International Dimensions of the Conflict in the East
The profits and riches to be gained from exploitation of Eastern Congo’s natural resources continue to propel violence, pillage and the suffering of the Congolese people.
The African territory which includes Uganda, Rwanda and the Democratic Republic of Congo (DRC) has been in virtually a state of war since 1995; that is at war with each other. This has engaged the national armies, militias, ‘civil defence’ groups, looters, pillagers, child abductors and abusers, rapists and murderers. Each category is not mutually exclusive. Virtually every category contains most if not all of the sociopathic designations. One can add to this the United Nations Peacekeepers whose range of social debilities accurately mimics those whose peace they are purported to be keeping.
The wars in the Eastern Congo have been responsible for the deaths of millions of Congolese who paid the price of living in a very rich and unmanaged country with failing or non-existent civil institutions. These wars, centred mainly in eastern Congo (North and South Kivu and Maniema) have involved nine African nations and directly affected the lives of 50 million Congolese.
Between August 1998 and April 2004 some 3.8 million people died violent deaths in the DRC. Since 2004 this number has almost doubled. Many of these deaths were due to starvation or disease that resulted from the war, as well as from summary executions and capture by one or more of a group of irregular marauding bands. Millions more had become internally displaced or had sought asylum in neighbouring countries. Rape was endemic.
By 1996, the war and genocide in neighbouring Rwanda had spread across the border into the DRC. Rwandan Hutu militia forces (Interahamwe) were helped to escape from Rwanda by the French Army in Operation Tourquise. This allowed the creation of Hutu refugee camps in the DRC which were filled with Interahamwe escapees. Not surprisingly this attracted the attention of the victorious Tutsi in Rwanda and the Tutsis resident in the DRC (the Banyamulenge) who feared that these DRC-based Hutu camps would lead to attacks against Rwanda.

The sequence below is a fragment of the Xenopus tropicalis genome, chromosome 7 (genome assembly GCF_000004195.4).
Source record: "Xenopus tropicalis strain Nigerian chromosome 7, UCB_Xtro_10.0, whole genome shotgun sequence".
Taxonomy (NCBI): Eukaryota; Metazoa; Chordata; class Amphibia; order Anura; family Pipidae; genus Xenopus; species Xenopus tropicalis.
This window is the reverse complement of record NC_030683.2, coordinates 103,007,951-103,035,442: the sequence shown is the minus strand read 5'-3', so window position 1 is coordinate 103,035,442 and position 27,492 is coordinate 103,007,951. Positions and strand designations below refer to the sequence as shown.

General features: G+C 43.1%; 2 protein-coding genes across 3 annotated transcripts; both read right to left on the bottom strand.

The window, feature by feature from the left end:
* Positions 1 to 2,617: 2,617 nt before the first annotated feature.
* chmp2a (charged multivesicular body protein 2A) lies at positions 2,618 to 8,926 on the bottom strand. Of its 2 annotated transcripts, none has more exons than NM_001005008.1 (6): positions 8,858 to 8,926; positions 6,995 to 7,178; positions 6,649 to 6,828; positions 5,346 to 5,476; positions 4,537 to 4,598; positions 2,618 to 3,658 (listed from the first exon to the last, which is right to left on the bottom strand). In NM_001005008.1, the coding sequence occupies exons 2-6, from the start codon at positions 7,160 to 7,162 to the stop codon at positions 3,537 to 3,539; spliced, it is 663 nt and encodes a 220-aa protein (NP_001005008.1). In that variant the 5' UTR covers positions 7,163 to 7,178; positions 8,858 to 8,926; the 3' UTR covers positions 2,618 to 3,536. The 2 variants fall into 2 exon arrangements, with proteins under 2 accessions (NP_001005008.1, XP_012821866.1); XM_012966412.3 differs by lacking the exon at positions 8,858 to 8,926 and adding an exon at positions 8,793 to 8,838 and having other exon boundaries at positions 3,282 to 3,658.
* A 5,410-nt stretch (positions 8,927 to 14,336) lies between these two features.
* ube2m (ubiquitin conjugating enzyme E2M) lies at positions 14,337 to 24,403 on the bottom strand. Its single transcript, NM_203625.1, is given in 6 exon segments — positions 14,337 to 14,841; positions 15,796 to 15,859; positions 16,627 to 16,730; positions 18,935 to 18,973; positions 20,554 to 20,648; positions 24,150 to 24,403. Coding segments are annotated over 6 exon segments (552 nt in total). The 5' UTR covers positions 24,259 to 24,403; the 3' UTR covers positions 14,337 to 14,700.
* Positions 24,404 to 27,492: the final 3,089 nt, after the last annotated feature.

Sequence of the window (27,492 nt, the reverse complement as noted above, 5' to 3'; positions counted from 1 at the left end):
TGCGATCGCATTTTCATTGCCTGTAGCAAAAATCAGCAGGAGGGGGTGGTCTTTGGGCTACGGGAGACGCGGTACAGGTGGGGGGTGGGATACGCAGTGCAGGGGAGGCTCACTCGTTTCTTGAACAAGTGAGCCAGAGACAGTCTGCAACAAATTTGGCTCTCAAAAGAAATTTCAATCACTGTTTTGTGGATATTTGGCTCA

In October 1996, Tutsi-led Rwandan troops (RPA) entered the DRC with an armed coalition led by Laurent-Desire Kabila, known as the Alliance des Forces Democratiques pour la Liberation du Congo-Zaire (AFDL). Kabila was installed in power with the ouster of Mobuto on the 17 May 1997. Kabila declared himself president, consolidated power around himself and the AFDL, and renamed the country the Democratic Republic of Congo (DRC). The DRC’s military was renamed the Forces Armees Congolaises (FAC).
As the FAC was being reorganised the Rwandan troops took over the security in the East. They were confronted by several competing militias:
-The Interahamwe militia of ethnic Hutus, mostly from Rwanda, which fought the Tutsi-dominated Government of Rwanda;
-Hutu members of the former Rwandan Armed Forces, believed to be responsible for the 1994 genocide of Tutsis in Rwanda, which also fought the Government of Rwanda;
-The Mai Mai, a loose association of traditional Congolese local defence forces, which fought the influx of Rwandan immigrants;
-The Alliance of Democratic Forces (ADF), made of up Ugandan expatriates and supported by the Government of Sudan, which fought the Government of Uganda; and
-Several groups of Hutus from Burundi fighting the Tutsi-dominated Government of Burundi.
During 1997, relations between Kabila and his former backers (Museveni of Uganda and Kagame of Rwanda) deteriorated. In July 1998, Kabila ordered all foreign troops to leave the DRC. They refused to leave; claiming that the DRC troops could not defend their interests from the exile groups operating the Eastern Congo. On 2 August 1997, fighting erupted throughout the DRC as Rwandan troops ‘mutinied’, and fresh Rwandan and Ugandan troops entered the DRC. Kagame ordered his troops to attack Kinshasa to depose Kabila in the hopes that his Banyamulenge Tutsi allies in the newly formed Rwandan-backed rebel group called the Rassemblement Congolais pour la Democratie (RCD) would take over. Soon after, Museveni created the rebel group called the Mouvement pour la Liberation du Congo (MLC) to fight for Uganda’s interests and sent into the Congo thousands of Ugandan soldiers. This campaign was impeded when Angolan, Zimbabwean, and Namibian troops intervened on behalf of the DRC.